As if tired of staring at red rocks and burnt orange canyons, we headed to Salt Lake City, and specifically to the Bonneville Salt Flats, to see the ‘white desert’.
The area is a remnant of the Pleistocene Lake Bonneville and is the largest of many salt flats located west of the Great Salt Lake. As we made our way across Interstate 80, we probably saw about 100 miles worth of this stuff.
The Bonnville Speedway is an impressive sight. The white ground is spongey and almost damp to touch, but we really preferred the stretch about 30 miles East of Bonneville at a gas station, which was completely without tire marks.
Without the reference of the faraway mountains, with the white ground and the equally white sky, there was nothing to see and I felt like I was being erased.
I’d love to say we planned to see this, but we just managed to stumble upon it.
It’s amazing to think just 2 days ago we were in Monument Valley.
Once we’d reached the Tetons, we went on a bit of a wildlife kick, figuring to round the trip off it’d be great if we could find a Moose. Somehow we went one better and stumbled upon a beautiful Brown Bear.
For the Tetons we stayed in Jackson Hole, an idyllic little town which holds a gun fight re-enactment every day of the week at 6pm (”but not on Sunday’s, because there’s no killin on Sundays”)
Later, once the snow had cleared, we hired a canoe, attached it to the roof of our rental car with a series of questionable knots and bits of foam, before driving it several miles to Leigh lake. Now, reattaching it back was much more difficult, and I wouldn’t recommend doing so with just 2 people, but luckily a group of scouts were nearby and we managed to get the help of the strongest one we could find. Driving around with the canoe on our roof, with no insurance for it and in ever-increasing wind was a little scary, but the overall experience was probably my personal highlight.
Nothing beats the tranquility of a good lake.
The final leg of our journey.
We’d thought long and hard about how many days we’d spend in each location. Ultimately we decided we’d spend 2 days in Grand Tetons and just 1 in Yellowstone. The truth is, Yellowstone has absolutely everything, and you’d probably be doing it a disservice if you were only there a week.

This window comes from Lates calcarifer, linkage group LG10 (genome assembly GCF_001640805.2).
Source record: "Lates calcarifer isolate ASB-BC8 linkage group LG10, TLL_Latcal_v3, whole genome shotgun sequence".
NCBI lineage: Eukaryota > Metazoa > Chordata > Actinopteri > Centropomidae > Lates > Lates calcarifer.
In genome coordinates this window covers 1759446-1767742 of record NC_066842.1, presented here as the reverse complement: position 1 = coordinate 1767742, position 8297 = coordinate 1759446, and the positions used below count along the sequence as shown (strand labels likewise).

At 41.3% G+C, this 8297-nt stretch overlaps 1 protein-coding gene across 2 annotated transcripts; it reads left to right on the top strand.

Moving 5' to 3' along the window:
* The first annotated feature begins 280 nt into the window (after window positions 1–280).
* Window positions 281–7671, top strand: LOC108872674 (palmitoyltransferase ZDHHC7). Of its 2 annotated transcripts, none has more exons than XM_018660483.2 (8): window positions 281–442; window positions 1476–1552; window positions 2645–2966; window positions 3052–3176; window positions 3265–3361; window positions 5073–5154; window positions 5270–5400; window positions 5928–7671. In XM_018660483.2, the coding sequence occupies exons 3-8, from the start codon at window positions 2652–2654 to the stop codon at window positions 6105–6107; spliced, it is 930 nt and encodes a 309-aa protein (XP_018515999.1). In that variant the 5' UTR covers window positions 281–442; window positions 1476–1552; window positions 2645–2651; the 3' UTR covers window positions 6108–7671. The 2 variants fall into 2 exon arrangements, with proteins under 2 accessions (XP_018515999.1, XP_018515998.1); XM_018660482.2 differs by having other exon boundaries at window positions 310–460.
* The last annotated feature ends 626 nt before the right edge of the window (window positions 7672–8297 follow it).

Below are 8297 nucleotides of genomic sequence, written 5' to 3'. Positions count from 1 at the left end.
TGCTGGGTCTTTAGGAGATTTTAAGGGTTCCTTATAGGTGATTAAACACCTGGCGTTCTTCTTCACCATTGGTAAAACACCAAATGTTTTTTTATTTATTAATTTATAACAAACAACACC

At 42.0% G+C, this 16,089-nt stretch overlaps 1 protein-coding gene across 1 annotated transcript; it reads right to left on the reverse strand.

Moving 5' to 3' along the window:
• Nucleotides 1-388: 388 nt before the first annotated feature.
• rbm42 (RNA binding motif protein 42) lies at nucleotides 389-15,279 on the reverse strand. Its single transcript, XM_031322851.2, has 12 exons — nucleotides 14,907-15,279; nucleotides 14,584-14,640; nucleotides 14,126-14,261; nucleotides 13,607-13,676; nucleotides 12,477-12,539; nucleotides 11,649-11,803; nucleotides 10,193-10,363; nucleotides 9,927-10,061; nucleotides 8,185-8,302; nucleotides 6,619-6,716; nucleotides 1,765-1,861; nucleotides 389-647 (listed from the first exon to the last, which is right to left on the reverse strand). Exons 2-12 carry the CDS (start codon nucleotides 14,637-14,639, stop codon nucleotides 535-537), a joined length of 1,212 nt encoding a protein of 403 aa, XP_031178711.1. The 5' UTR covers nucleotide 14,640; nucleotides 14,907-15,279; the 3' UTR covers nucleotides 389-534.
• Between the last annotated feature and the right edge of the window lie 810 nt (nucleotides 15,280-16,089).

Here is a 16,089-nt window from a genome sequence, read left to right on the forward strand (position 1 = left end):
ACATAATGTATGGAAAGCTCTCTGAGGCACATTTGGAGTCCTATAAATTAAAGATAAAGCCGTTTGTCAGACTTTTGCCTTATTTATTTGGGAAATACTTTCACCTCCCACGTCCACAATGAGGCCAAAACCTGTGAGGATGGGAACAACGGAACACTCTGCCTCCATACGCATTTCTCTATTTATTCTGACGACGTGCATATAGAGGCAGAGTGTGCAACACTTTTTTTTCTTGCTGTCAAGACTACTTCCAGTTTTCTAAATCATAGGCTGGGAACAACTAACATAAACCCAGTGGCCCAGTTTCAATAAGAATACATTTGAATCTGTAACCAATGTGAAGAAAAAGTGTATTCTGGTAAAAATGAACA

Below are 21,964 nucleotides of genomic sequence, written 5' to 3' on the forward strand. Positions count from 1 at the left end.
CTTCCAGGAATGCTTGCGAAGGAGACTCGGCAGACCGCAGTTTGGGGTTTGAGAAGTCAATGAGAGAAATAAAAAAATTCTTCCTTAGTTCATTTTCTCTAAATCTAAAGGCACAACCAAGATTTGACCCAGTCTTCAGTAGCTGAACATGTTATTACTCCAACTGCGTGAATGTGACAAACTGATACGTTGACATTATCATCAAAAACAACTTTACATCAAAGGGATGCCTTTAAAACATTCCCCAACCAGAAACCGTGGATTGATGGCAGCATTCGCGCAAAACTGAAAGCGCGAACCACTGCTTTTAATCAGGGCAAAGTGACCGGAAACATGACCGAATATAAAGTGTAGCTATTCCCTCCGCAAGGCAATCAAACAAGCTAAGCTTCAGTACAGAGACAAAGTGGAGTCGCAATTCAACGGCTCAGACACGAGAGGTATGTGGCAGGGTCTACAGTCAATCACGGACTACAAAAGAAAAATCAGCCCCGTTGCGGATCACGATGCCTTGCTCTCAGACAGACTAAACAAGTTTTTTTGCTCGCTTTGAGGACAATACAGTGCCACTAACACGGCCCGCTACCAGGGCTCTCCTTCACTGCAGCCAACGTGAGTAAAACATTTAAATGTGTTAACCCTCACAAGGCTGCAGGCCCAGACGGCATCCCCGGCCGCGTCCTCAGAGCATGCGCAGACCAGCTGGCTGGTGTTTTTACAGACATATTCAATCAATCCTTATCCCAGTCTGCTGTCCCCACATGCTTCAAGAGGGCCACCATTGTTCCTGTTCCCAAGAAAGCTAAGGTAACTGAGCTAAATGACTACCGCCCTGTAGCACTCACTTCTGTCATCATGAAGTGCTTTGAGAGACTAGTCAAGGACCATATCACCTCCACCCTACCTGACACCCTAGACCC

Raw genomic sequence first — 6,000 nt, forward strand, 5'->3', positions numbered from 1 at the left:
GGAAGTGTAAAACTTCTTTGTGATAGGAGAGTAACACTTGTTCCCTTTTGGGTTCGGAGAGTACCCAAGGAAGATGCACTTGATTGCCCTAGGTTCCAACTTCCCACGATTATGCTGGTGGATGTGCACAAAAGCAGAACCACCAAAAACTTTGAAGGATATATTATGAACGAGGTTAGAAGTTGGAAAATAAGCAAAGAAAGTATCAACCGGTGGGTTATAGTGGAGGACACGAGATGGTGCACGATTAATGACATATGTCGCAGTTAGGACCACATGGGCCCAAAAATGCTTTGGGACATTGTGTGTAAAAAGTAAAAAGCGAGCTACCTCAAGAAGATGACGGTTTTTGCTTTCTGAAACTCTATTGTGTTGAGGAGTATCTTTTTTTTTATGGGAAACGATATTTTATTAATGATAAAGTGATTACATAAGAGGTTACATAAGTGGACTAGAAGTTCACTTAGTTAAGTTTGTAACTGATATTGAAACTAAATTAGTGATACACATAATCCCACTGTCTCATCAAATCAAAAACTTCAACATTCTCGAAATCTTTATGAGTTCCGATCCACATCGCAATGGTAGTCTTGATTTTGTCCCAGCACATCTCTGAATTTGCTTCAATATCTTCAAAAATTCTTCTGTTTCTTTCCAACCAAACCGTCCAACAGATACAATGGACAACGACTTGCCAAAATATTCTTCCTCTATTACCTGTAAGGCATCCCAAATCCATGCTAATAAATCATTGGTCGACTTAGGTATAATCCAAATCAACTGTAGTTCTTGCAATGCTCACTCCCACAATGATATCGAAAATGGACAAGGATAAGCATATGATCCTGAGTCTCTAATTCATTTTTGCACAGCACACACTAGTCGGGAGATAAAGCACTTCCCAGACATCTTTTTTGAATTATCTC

Yellowstone is home to the bison. A scary but seemingly docile animal. Their heads alone can weigh up to 300 pounds and it’s a little amazing how close you see people getting to get a good photo.
Cars move so freely on the roads, but if animals are around all traffic comes to a halt. So we soon came to love traffic jams, as it’d afford us the opportunity to get a close-up of a bison, deer or elks.
Yellowstone may be the closest I get to experiencing another planet.
It homes one of the largest supervolcanos in the world; a dormant volcano some 34 by 45 miles wide. As a result, there’s incredible geothermal sights there: including exploding geysers, colourful springs and pungent sulfur cauldrons. You really can’t see anything else like this anywhere else in the world.
There is something so innate about the act of travelling. No matter what you see, the act of moving somewhere brings with it a sense of hope. Hope that the next day could truly be the best day of your life or you could experience something that could change you forever, somehow; anything could happen. And it’s important to remember we don’t all belong to just one place; we are all free to move around and enjoy living on this planet.
Of course, travelling is never the answer to any of life's questions. It is just something to do and a way of challenging who you are, and maybe within that creating a new identity: allowing you to exist outside your normal life and think differently, so that when you go back home again, you can tackle everything with fresh eyes and renewed energy.
For me, I think I had an inner-peace in my life I’ve never had before, and I just wanted to have a crazy adventure with my girlfriend.
“For my part, I travel not to go anywhere, but to go. I travel for travel’s sake. The great affair is to move.” – Robert Louis Stevenson
In total we’d seen 1 moose, 2 bears, been on 3 boats, sent 4 postcards, took photos on 5 different cameras, visited 6 National Parks, ate 7 packets of red vines, been to 8 States, drank 9 smoothies, listened to 10 chapters of our Harry Potter audiobook, stayed in 14 hotels over the course of 21 days, took 43 polaroids, travelled 3500 miles, took 4000 photographs and unquestionably had the time of our lives.
It was spectacular.
Special thanks to Lilly who let me take endless photographs of her, and for making the trip so special. We did it, baby!
To everyone else, why don’t you go and plan your roadtrip…
- Richard Paris Wilson
I’m a director and photographer based in London, England. For more of my work go to www.RichardParisWilson.com. To contact me, feel free to email RichardParisWilson@Gmail.com.
Just as a fun addendum, here are 8 Polaroids we took with some Impossible Film.